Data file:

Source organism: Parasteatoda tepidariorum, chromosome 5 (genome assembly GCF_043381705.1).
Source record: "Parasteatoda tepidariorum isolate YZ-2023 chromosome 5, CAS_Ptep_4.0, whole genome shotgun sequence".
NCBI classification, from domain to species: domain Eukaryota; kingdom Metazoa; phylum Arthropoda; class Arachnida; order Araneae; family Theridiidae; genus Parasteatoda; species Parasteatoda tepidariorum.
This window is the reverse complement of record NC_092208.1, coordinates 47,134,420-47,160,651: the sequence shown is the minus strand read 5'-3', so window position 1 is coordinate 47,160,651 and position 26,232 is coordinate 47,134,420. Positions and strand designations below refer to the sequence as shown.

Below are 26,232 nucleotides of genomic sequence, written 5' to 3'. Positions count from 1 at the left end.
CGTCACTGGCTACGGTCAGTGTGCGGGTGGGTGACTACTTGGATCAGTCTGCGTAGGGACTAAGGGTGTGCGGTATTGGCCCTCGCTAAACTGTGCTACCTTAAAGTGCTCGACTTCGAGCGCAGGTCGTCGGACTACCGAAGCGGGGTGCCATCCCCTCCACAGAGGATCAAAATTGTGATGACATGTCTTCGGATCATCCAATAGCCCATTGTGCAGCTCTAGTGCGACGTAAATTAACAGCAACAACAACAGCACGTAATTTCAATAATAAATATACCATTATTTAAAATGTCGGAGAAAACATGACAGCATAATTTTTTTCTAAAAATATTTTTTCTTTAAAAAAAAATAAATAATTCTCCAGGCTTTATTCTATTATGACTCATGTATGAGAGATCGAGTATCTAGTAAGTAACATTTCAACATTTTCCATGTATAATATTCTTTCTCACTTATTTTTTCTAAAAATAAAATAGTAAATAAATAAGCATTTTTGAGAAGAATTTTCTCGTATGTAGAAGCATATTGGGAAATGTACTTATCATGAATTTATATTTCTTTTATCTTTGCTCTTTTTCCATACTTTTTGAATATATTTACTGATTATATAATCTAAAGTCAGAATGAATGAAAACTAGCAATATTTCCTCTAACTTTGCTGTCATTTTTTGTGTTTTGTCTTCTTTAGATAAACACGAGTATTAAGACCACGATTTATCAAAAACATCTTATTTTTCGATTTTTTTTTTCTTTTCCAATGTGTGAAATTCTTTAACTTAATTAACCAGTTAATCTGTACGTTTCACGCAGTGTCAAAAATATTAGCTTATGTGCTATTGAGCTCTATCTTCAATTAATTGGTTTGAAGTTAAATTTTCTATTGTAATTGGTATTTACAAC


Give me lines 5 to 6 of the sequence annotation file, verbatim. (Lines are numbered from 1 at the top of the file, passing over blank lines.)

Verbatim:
Below are 26,232 nucleotides of genomic sequence, written 5' to 3'. Positions count from 1 at the left end.
CGTCACTGGCTACGGTCAGTGTGCGGGTGGGTGACTACTTGGATCAGTCTGCGTAGGGACTAAGGGTGTGCGGTATTGGCCCTCGCTAAACTGTGCTACCTTAAAGTGCTCGACTTCGAGCGCAGGTCGTCGGACTACCGAAGCGGGGTGCCATCCCCTCCACAGAGGATCAAAATTGTGATGACATGTCTTCGGATCATCCAATAGCCCATTGTGCAGCTCTAGTGCGACGTAAATTAACAGCAACAACAACAGCACGTAATTTCAATAATAAATATACCATTATTTAAAATGTCGGAGAAAACATGACAGCATAATTTTTTTCTAAAAATATTTTTTCTTTAAAAAAAAATAAATAATTCTCCAGGCTTTATTCTATTATGACTCATGTATGAGAGATCGAGTATCTAGTAAGTAACATTTCAACATTTTCCATGTATAATATTCTTTCTCACTTATTTTTTCTAAAAATAAAATAGTAAATAAATAAGCATTTTTGAGAAGAATTTTCTCGTATGTAGAAGCATATTGGGAAATGTACTTATCATGAATTTATATTTCTTTTATCTTTGCTCTTTTTCCATACTTTTTGAATATATTTACTGATTATATAATCTAAAGTCAGAATGAATGAAAACTAGCAATATTTCCTCTAACTTTGCTGTCATTTTTTGTGTTTTGTCTTCTTTAGATAAACACGAGTATTAAGACCACGATTTATCAAAAACATCTTATTTTTCGATTTTTTTTTTCTTTTCCAATGTGTGAAATTCTTTAACTTAATTAACCAGTTAATCTGTACGTTTCACGCAGTGTCAAAAATATTAGCTTATGTGCTATTGAGCTCTATCTTCAATTAATTGGTTTGAAGTTAAATTTTCTATTGTAATTGGTATTTACAAC